Lunch hours are different, earlier than I’m used to, so I end up hungry very early in the afternoon. Good thing they do their best to always be on time and leave early. Food here is very different, but it isn’t that expensive. On the other hand, coffee is twice what we pay in Portugal 🙁 Here they use a lot of condiments like Paprika and sour cream but it’s easy to get used to it!
I don’t have a TV in my flat, so I can’t see local TV stations, but I probably wouldn’t watch it anyway as I can’t figure out what anyone is saying! It really is one of the hardest languages to learn! I often listen to Digital Radio, where Portuguese speakers keep me company. Also, whenever I miss petting my cat I visit this amazing Cat Café!
Money takes time to get used to and I hate carrying it (I’m a plastic card guy), but some places don’t accept card so I need to have it. The exchange rate is like 300x the €, so I need to do some mental math quite often. Having the Revolut card really helps with paying no exchange fees and getting the best rates – I really recommend this to anyone who is planning to go abroad where there’s a different currency, even just for the holidays! [this could be a sponsored message from Revolut]
On my first day I bought some Portuguese treats, a Portugal-shaped magnet for the fridge and some Chupa-Chups. After lunch I sent an email asking everyone to try them out. Most people tried those treats for the fist time, except the lollipops that brought back so many childhood memories. I believe it was a good way to break the ice and get people to come and talk to me. I also bought some liquors and exchanged them in a “drinking meeting” where I tasted Pálinka, their local brandy, for the first time.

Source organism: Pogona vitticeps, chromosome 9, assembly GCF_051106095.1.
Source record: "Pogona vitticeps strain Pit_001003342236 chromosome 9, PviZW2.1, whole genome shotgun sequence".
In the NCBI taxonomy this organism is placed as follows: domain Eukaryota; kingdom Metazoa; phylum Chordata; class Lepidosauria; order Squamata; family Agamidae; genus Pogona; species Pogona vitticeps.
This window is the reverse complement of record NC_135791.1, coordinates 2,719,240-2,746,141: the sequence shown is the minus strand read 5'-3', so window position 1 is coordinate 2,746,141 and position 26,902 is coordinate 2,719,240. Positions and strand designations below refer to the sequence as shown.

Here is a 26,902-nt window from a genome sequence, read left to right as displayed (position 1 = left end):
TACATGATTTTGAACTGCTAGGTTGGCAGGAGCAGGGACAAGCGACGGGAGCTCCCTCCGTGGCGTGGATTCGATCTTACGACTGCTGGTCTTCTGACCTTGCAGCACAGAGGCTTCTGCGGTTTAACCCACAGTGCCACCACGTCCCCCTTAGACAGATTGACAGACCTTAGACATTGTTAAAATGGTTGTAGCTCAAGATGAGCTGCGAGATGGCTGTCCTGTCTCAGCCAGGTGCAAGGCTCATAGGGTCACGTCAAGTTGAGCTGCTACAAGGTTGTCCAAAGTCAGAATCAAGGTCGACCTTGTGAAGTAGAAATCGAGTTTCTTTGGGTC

My colleagues are great, even bringing me treats sometimes. I’m trying to get to know more about them and their culture during lunch hours, and even joining their activities, such as sports or going out for a drink after work. The first week there was a special event organized by just 2 people who made lunch for everyone here. It was an Hungarian dish – delicious by the way! – with everything payed from out of their own pocket and just asking for any kind of contribution – that I gladly chipped in for!